When someone breaches a contract, the contract may provide for “liquidated damages” in a set amount or to be calculated in a certain way.
The most common example of a liquidated damages clause is in many real estate contracts; the contract will provide that if the buyer breaches the contract, the seller can keep the deposit as liquidated damages.
The law in Florida favors liquidated damage clauses. The reason is, both parties have agreed at the time of the contract what the damages are; this minimizes problems of proof and calculating damages.
Liquidated damages clauses, though, are subject to some limitations; they can’t be ‘punitive’ or punish the breaching party; they must be ‘reasonable’. What is reasonable or punitive can be tricky; the Florida Supreme Court has considered a liquidated damages provision of ten percent of the sales price as reasonable, here:
Lefemine v. Baron
Nonetheless, the court did disallow the liquidated damages provision. Why? Because the contract allowed the seller the choice of either liquidated damages or suing under the contract for actual damages. The court stated:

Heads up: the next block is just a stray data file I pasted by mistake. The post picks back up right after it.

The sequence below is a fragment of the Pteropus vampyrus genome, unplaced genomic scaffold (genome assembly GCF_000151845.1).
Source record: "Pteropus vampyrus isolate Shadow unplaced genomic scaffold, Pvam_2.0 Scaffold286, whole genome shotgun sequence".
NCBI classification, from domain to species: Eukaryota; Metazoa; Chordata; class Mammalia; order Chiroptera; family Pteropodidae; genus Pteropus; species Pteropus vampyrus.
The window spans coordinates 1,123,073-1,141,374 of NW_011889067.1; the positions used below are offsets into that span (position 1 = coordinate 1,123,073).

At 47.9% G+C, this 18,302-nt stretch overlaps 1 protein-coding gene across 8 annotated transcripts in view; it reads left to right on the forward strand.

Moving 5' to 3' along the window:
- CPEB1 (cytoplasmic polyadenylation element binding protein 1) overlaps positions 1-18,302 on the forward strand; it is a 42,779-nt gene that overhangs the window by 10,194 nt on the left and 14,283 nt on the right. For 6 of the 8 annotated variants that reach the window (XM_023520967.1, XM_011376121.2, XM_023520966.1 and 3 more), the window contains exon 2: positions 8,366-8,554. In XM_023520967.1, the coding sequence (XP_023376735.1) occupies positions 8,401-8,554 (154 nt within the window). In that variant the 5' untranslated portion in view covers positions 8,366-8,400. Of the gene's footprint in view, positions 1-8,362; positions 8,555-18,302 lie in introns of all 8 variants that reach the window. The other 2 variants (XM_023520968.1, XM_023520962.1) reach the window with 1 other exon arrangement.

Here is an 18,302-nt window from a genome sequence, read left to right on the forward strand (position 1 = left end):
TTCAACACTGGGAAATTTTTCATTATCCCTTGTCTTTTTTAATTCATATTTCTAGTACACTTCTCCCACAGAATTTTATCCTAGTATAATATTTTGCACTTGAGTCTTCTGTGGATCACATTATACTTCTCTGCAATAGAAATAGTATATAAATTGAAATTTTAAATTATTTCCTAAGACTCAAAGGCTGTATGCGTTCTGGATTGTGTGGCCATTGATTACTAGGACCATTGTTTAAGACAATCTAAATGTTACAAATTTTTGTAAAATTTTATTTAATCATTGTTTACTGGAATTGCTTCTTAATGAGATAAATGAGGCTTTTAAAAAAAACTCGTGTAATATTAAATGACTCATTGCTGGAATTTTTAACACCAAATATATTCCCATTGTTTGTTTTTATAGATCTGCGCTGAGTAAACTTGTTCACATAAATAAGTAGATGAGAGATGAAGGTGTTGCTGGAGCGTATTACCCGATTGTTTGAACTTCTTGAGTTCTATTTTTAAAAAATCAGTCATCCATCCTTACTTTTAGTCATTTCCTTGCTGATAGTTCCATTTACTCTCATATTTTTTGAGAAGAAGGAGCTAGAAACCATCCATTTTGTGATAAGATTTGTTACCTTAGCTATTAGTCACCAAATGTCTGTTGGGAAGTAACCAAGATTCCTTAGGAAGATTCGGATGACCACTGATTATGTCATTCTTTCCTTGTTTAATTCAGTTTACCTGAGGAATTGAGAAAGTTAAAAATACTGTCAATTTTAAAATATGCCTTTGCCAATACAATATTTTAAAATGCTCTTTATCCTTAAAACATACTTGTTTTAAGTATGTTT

The reason why the forfeiture clause must fail in this case is that the option granted to Baron either to choose liquidated damages or to sue for actual damages indicates an intent to penalize the defaulting buyer and negates the intent to liquidate damages in the event of a breach. The buyer under a liquidated damages provision with such an option is always at risk for damages greater than the liquidated sum. On the other hand, if the actual damages are less than the liquidated sum, the buyer is nevertheless obligated by the liquidated damages clause because the seller will take the deposit under that clause. Because neither party intends the stipulated sum to be the agreed-upon measure of damages, the provision cannot be a valid liquidated damages clause
What’s the lesson here? If you are going to have a liquidated damages clause, do not provide an alternative remedy of bringing suit for actual damages.